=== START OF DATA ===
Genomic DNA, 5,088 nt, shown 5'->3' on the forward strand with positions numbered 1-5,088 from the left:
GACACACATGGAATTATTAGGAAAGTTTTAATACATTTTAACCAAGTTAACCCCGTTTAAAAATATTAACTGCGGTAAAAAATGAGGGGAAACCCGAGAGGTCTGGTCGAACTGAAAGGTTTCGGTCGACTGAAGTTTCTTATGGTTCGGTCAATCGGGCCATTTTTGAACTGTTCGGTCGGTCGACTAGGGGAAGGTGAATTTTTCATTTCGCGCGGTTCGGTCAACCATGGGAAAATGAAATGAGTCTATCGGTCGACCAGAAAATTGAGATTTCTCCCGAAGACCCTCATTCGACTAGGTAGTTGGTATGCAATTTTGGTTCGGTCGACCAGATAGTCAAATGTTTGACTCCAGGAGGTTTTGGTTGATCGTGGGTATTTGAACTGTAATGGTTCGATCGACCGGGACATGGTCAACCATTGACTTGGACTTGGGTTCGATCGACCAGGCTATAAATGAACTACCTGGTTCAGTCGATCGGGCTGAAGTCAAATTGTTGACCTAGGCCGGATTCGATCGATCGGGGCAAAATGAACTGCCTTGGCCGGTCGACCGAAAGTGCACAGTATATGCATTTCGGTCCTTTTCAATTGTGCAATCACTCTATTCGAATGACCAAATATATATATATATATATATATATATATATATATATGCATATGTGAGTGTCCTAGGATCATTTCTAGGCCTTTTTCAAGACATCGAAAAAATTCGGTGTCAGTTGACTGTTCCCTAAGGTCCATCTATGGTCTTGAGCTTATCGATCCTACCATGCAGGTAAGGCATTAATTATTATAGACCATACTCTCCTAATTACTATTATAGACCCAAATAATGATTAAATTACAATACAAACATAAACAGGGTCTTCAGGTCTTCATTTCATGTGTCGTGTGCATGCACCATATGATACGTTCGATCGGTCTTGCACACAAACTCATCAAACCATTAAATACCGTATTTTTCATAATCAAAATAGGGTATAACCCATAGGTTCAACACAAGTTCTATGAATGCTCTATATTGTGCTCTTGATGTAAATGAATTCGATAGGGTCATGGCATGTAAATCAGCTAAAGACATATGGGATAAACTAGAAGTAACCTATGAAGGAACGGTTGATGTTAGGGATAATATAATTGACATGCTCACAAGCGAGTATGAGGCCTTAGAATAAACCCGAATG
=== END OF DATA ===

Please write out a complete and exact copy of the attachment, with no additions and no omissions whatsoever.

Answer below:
Genomic DNA, 5,088 nt, shown 5'->3' on the forward strand with positions numbered 1-5,088 from the left:
GACACACATGGAATTATTAGGAAAGTTTTAATACATTTTAACCAAGTTAACCCCGTTTAAAAATATTAACTGCGGTAAAAAATGAGGGGAAACCCGAGAGGTCTGGTCGAACTGAAAGGTTTCGGTCGACTGAAGTTTCTTATGGTTCGGTCAATCGGGCCATTTTTGAACTGTTCGGTCGGTCGACTAGGGGAAGGTGAATTTTTCATTTCGCGCGGTTCGGTCAACCATGGGAAAATGAAATGAGTCTATCGGTCGACCAGAAAATTGAGATTTCTCCCGAAGACCCTCATTCGACTAGGTAGTTGGTATGCAATTTTGGTTCGGTCGACCAGATAGTCAAATGTTTGACTCCAGGAGGTTTTGGTTGATCGTGGGTATTTGAACTGTAATGGTTCGATCGACCGGGACATGGTCAACCATTGACTTGGACTTGGGTTCGATCGACCAGGCTATAAATGAACTACCTGGTTCAGTCGATCGGGCTGAAGTCAAATTGTTGACCTAGGCCGGATTCGATCGATCGGGGCAAAATGAACTGCCTTGGCCGGTCGACCGAAAGTGCACAGTATATGCATTTCGGTCCTTTTCAATTGTGCAATCACTCTATTCGAATGACCAAATATATATATATATATATATATATATATATATATATGCATATGTGAGTGTCCTAGGATCATTTCTAGGCCTTTTTCAAGACATCGAAAAAATTCGGTGTCAGTTGACTGTTCCCTAAGGTCCATCTATGGTCTTGAGCTTATCGATCCTACCATGCAGGTAAGGCATTAATTATTATAGACCATACTCTCCTAATTACTATTATAGACCCAAATAATGATTAAATTACAATACAAACATAAACAGGGTCTTCAGGTCTTCATTTCATGTGTCGTGTGCATGCACCATATGATACGTTCGATCGGTCTTGCACACAAACTCATCAAACCATTAAATACCGTATTTTTCATAATCAAAATAGGGTATAACCCATAGGTTCAACACAAGTTCTATGAATGCTCTATATTGTGCTCTTGATGTAAATGAATTCGATAGGGTCATGGCATGTAAATCAGCTAAAGACATATGGGATAAACTAGAAGTAACCTATGAAGGAACGGTTGATGTTAGGGATAATATAATTGACATGCTCACAAGCGAGTATGAGGCCTTAGAATAAACCCGAATG